Our 3 1/2 hour flight to Anchorage from Seattle was uneventful. The only remarkable thing was the manner in which the Cabin Manager gave the in-flight announcements. She spoke so quickly that I couldn’t understand her. I think as a child, she was inoculated with a gramophone needle. It was as though she was a 33 rpm vinyl record being replayed at 78. Just before we landed, We had a great view of the Kennai Peninsular out the window and I’m looking forward to driving around it in a week or so.
We were up early the next morning as we had to check in at the Railway Depot an hour ahead of our train departure to Fairbanks. It left Anchorage at 8.00 am and arrived in Fairbanks at 8.00 pm – long, but very scenic day. We easily exchanged our voucher for tickets and checked our bags in for them to travel in the baggage car. The very friendly young woman who was handling the baggage gave me some tips on what to see in Fairbanks and then lifted both our bags as if they were filled with feathers and took them away. She’ll make a good wife one day!
The train was pulled by two locomotives and our Gold Class carriage had an upper and lower deck (just like the Rocky Mountaineer Train in Canada). The seats upstairs were only half full (although other people boarded, and left, the train at its three stops along the way). The downstairs area consisted of a kitchen and restaurant area. We were served breakfast just after leaving Anchorage, lunch in what seems just a short time after breakfast and dinner just before arriving in Anchorage. The atmosphere was very informal and we could walk around the carriage talking to the train crew and other passengers. The area near the bar was a very popular place to stand and talk. I really liked the open air section at the back where we could take photos without having to shoot through the glass windows and their unavoidable reflections.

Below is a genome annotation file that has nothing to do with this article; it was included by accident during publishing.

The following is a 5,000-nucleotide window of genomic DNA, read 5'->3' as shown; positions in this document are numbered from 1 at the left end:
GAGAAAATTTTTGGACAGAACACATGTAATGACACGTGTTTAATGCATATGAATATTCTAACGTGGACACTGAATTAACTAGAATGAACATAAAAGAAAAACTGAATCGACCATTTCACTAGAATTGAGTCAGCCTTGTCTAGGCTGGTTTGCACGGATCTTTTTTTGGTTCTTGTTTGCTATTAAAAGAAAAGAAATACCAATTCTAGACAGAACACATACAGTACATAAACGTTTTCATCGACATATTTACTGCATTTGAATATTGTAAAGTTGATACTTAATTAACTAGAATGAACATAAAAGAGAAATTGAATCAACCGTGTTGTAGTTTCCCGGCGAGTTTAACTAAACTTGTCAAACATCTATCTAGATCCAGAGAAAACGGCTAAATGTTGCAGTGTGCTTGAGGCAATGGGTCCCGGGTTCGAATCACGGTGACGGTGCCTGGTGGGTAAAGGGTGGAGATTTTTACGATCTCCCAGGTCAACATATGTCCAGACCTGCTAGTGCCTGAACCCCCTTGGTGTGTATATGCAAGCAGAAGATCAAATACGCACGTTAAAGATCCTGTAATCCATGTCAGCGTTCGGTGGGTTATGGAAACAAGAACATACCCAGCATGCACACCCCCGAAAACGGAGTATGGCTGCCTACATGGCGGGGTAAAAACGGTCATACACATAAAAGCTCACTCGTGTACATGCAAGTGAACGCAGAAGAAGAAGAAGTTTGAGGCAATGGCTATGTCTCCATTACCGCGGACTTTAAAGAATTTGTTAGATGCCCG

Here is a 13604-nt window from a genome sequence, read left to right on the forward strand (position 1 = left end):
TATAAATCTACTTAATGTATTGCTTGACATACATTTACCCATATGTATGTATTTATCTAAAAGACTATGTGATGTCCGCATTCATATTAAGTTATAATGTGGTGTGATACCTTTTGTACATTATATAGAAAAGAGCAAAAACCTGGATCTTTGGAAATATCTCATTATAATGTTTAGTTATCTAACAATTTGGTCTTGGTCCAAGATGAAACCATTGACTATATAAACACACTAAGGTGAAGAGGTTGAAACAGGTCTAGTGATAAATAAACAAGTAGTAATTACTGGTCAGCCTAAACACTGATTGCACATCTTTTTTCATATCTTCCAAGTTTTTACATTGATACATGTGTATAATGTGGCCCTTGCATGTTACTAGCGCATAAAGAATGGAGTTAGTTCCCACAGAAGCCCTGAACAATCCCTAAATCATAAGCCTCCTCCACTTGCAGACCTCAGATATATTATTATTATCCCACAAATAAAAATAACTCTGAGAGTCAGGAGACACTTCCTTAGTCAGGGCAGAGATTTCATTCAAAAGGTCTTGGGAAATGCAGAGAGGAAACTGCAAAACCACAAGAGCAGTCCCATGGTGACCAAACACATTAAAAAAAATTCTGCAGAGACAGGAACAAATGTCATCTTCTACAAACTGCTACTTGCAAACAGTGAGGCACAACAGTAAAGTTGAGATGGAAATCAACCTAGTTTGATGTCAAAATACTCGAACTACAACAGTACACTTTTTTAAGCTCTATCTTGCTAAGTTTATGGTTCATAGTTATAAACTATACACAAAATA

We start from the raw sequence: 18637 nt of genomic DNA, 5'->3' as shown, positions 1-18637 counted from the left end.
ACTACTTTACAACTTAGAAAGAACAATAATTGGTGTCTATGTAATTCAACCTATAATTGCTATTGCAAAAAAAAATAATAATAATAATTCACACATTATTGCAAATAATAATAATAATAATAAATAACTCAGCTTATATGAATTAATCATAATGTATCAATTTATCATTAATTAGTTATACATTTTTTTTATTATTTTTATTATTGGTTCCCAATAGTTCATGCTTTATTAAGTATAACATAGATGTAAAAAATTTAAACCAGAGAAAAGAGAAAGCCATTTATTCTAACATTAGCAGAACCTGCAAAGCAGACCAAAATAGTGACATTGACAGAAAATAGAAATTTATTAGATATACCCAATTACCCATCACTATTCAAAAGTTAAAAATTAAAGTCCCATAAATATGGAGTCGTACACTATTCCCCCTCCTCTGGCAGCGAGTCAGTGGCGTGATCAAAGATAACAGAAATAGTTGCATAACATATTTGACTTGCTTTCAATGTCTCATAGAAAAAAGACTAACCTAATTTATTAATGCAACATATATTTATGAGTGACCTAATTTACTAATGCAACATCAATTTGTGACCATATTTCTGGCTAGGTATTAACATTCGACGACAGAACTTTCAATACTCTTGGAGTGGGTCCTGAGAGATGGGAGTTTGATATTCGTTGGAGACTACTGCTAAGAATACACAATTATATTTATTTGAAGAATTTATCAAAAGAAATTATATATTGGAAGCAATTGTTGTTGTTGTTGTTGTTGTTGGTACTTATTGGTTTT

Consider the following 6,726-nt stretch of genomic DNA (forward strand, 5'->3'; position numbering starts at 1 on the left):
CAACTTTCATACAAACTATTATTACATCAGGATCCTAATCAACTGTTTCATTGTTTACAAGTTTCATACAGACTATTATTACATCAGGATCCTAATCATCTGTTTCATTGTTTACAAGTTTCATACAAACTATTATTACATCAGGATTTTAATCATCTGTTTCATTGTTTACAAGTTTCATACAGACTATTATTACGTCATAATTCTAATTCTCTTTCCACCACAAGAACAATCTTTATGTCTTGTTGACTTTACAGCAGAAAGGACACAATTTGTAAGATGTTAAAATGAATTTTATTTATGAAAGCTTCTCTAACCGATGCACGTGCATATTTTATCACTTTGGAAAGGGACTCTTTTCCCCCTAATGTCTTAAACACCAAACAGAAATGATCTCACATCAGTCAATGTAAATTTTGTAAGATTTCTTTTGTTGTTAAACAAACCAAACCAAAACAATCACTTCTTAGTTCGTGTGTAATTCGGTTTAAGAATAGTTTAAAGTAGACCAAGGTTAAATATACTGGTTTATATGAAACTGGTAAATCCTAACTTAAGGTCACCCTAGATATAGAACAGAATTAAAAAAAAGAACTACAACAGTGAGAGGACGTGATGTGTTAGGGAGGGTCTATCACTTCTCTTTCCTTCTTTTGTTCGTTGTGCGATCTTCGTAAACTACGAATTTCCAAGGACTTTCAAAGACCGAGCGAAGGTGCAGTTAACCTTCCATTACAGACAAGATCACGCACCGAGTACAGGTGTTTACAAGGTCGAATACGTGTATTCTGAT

We had a sharp eye out for wildlife. Unsurprisingly, there were no bears to be seen but we caught a glimpse of a few moose and some trumpeter swans on some of the waterways. These appeared to be nesting in beaver ponds were the water was pooled up in the form of a pond. This is very large water bird with a wing spa of up to 2 1/2 metres. They mate for life and have been known to live to 33 years of age.
We were very lucky to see Mt Denali, clear and free of cloud. It had a name change last year from its old name of Mt McKinley back to its original name meaning ‘Big One’. It’s over 20,000 feet high and the highest mountain peak in North America.The granite rock forming the mountain was forced upwards by tectonic pressure and the surrounding softer rocks washed away over time. It has five glaciers. Overall, it is a very impressive sight.
The scenery from the train was very consistent – mountains and rivers. It was very interesting and spectacular. There were some areas in which large forest fires had burned and the forest was reduced to small trees. Smaller trees became the norm as headed further north because the permafrost inhibited their growth. In Australia, we see bigger trees along streams and river courses, even though they are dry. Here, the larger trees grow where there is an area of less permafrost (mainly black spruce, laser and birch).